In excess of 1,000 young adults gathered to celebrate and deepen their faith in a safe and supportive environment. One youthful adult attending for the first time said to me he thought it would be all old people in attendance but he was shocked to see so many young people and that was very reassuring. It was he said like being part of one big family, the family of God where he felt a sense of belonging, united around Christ through adoration and the Eucharist.

The theme of the festival was, “Receive my mercy...inherit my kingdom”. Thursday was Gathering Day, Friday was Mercy Day, Saturday was Mary’s Day and Sunday was Mission Day. It was great to catch up again with friends and make more new friends in Roscrea.

It was a festival full of variety. It included adoration, inspiring talks, music, prayer, drama, share groups, testimonies, workshops, reconciliation and healing service and Mass. It was a packed programme but there was also time for chatting, relaxing, field games and generally chilling out. I experienced a lovely sense of joy and camaraderie throughout the four days. It was a gathering of friends that cut across, age, ethnicity, background, culture and personality.

A number of excellent workshops were offered on Friday and Saturday afternoon. I would have loved to sample all the workshops but four was as many as one could attend over the two afternoons. There was a workshop on ‘Dodgy Stuff’ (New Age Movements) and the cost of discipleship. Other workshops included exploring love and relationships, faith in media (spirit radio), pro-life, lectio divina, discovering your vocation, pure in heart, a tour of the Monastery and others.

There were faith groups with display stands in the assembly hall offering information to interested seekers. Personnel were present at display stands to distribute literature or answer questions was Vocations Ireland, Shalom T.V. Legion of Mary, NET Ministries, Pro Life, Newman College (Derry), Cana, Mary’s Meals and many others.         

For many people to whom I spoke, the healing service was a lovely experience for them followed by reconciliation. Bishop Phonsie Cullinane, Waterford and Lismore Diocese led the Mass on Friday while Archbishop Charles Brown, Papal Nuncio was the main celebrant at the Saturday Mass. Both encouraged the youth to be strong in standing up for their faith and to use the festival to overcome any fear they may encounter beyond the festival. A number of those who attended will represent Youth 2000 at World Youth Day in Poland at the of the month.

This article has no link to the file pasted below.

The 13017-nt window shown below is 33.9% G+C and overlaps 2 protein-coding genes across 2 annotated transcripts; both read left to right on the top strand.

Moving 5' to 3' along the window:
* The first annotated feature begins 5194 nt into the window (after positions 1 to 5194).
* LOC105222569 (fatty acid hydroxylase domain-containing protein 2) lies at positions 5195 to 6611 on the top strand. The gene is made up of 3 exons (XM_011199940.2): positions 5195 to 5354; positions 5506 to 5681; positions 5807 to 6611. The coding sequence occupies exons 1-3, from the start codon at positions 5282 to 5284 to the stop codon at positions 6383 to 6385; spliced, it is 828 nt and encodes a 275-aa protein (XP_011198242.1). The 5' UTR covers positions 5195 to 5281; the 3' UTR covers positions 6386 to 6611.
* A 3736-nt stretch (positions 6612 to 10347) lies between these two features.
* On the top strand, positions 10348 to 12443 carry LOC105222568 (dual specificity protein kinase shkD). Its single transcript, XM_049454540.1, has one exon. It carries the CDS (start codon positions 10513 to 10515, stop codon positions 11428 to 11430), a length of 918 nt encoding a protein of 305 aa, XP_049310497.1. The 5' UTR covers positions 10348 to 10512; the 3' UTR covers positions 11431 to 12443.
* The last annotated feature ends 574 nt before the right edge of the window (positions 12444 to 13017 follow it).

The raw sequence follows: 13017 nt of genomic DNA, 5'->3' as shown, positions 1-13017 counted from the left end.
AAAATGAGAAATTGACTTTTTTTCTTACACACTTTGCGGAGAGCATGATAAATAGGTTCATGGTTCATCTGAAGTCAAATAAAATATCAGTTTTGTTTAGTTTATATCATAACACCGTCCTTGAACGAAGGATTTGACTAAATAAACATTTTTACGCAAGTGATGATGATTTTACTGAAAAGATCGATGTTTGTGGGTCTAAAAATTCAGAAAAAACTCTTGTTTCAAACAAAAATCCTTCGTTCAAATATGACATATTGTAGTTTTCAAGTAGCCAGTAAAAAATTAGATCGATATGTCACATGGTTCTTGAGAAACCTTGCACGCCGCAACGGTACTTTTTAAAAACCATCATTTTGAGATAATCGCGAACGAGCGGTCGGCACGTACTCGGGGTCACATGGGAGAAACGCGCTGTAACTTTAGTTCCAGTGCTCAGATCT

I acknowledge the weeks of preparation and hard work by Lana Wilson, National Director and her team of dedicated volunteers at national level. Well done to all concerned! Youth 2000 continues to grow in strength throughout Ireland. In the words of Lana, it is about, ‘Youth leading youth to the heart of the Church’and I know many are looking forward to the next Youth 2000 event.

Wednesday, July 13, 2016

Movies with Meaning: “The Bucket List”

Recently, I saw a good film, “The Bucket List” in the company of young adults. Two old codgers Edward (Jack Nicholson) and Carter (Morgan Freeman) end up in hospital because of a terminal illness. They share the same hospital room together and they become good friends. After making a “bucket list” (list of things to do before they ‘kick the bucket’), they set out together on a worldwide adventure, completing the items on the list—and adding more—as they go along.

There are many engaging twists and relevant messages in the film. At one point Edward arranges a prostitute for Carter, who refuses and in the process finds a renewed love for his wife. Edward also shares personal experiences from his own life: He’s been married three times, and has a daughter, from whom he’s estranged. Carter understands that Edward longs for his family, and arranges a meeting at his daughter’s home. Edward was furious, and responded by saying that he doesn’t need anybody. When Carter passes away, a letter he left moves Edward to reconcile with his daughter, giving him an opportunity to be with the cutest girl in the world—his granddaughter.

During one of their journeys, Carter asks Edward some questions about life. Have you found joy in your life?” “Has your life brought joy to others?” Edward says he envies people who have faith but he never could get his head around it. Faith doesn’t make sense to him. Does it make sense for you? In the end of their lives, they realise what is really important. Why do we never know what we have got until it’s gone? This film reminds us to cherish our lives at every moment and treasure our families and friends. I often wondered if I had six months to live, what would be my response?